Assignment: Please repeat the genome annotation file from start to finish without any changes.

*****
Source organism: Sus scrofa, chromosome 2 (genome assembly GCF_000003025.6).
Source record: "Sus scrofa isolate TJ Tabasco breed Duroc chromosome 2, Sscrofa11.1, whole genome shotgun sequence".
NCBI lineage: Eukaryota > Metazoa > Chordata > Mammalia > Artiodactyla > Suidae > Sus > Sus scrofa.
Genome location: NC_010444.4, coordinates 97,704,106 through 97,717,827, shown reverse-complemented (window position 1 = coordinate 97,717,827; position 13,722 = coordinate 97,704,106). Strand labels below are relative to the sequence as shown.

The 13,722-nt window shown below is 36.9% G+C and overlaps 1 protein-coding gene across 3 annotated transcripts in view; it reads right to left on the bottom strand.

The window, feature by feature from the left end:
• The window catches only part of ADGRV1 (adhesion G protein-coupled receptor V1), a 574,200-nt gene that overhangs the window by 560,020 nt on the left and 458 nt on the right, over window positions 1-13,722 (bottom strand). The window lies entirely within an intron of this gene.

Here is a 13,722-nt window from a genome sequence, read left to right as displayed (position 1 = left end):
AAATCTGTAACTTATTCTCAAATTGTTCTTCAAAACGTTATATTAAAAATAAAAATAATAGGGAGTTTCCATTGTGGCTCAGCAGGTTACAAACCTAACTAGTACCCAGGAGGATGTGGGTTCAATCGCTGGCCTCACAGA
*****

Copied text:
Source organism: Sus scrofa, chromosome 2 (genome assembly GCF_000003025.6).
Source record: "Sus scrofa isolate TJ Tabasco breed Duroc chromosome 2, Sscrofa11.1, whole genome shotgun sequence".
NCBI lineage: Eukaryota > Metazoa > Chordata > Mammalia > Artiodactyla > Suidae > Sus > Sus scrofa.
Genome location: NC_010444.4, coordinates 97,704,106 through 97,717,827, shown reverse-complemented (window position 1 = coordinate 97,717,827; position 13,722 = coordinate 97,704,106). Strand labels below are relative to the sequence as shown.

The 13,722-nt window shown below is 36.9% G+C and overlaps 1 protein-coding gene across 3 annotated transcripts in view; it reads right to left on the bottom strand.

The window, feature by feature from the left end:
• The window catches only part of ADGRV1 (adhesion G protein-coupled receptor V1), a 574,200-nt gene that overhangs the window by 560,020 nt on the left and 458 nt on the right, over window positions 1-13,722 (bottom strand). The window lies entirely within an intron of this gene.

Here is a 13,722-nt window from a genome sequence, read left to right as displayed (position 1 = left end):
AAATCTGTAACTTATTCTCAAATTGTTCTTCAAAACGTTATATTAAAAATAAAAATAATAGGGAGTTTCCATTGTGGCTCAGCAGGTTACAAACCTAACTAGTACCCAGGAGGATGTGGGTTCAATCGCTGGCCTCACAGA